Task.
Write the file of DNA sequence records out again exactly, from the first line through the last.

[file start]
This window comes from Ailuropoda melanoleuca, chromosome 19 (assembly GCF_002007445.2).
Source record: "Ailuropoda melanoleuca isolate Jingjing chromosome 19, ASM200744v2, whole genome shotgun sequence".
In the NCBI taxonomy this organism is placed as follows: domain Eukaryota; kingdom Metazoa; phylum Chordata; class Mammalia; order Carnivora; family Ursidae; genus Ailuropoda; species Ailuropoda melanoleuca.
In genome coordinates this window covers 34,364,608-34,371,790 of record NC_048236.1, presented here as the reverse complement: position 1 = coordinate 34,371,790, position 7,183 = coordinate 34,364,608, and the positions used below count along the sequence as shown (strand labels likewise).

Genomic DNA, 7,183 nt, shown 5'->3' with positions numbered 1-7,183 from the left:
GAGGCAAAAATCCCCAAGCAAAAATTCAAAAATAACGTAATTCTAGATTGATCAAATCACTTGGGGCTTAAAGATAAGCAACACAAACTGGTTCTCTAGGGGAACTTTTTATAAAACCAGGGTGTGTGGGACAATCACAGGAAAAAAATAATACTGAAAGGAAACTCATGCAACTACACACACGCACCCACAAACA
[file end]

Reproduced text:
This window comes from Ailuropoda melanoleuca, chromosome 19 (assembly GCF_002007445.2).
Source record: "Ailuropoda melanoleuca isolate Jingjing chromosome 19, ASM200744v2, whole genome shotgun sequence".
In the NCBI taxonomy this organism is placed as follows: domain Eukaryota; kingdom Metazoa; phylum Chordata; class Mammalia; order Carnivora; family Ursidae; genus Ailuropoda; species Ailuropoda melanoleuca.
In genome coordinates this window covers 34,364,608-34,371,790 of record NC_048236.1, presented here as the reverse complement: position 1 = coordinate 34,371,790, position 7,183 = coordinate 34,364,608, and the positions used below count along the sequence as shown (strand labels likewise).

Genomic DNA, 7,183 nt, shown 5'->3' with positions numbered 1-7,183 from the left:
GAGGCAAAAATCCCCAAGCAAAAATTCAAAAATAACGTAATTCTAGATTGATCAAATCACTTGGGGCTTAAAGATAAGCAACACAAACTGGTTCTCTAGGGGAACTTTTTATAAAACCAGGGTGTGTGGGACAATCACAGGAAAAAAATAATACTGAAAGGAAACTCATGCAACTACACACACGCACCCACAAACA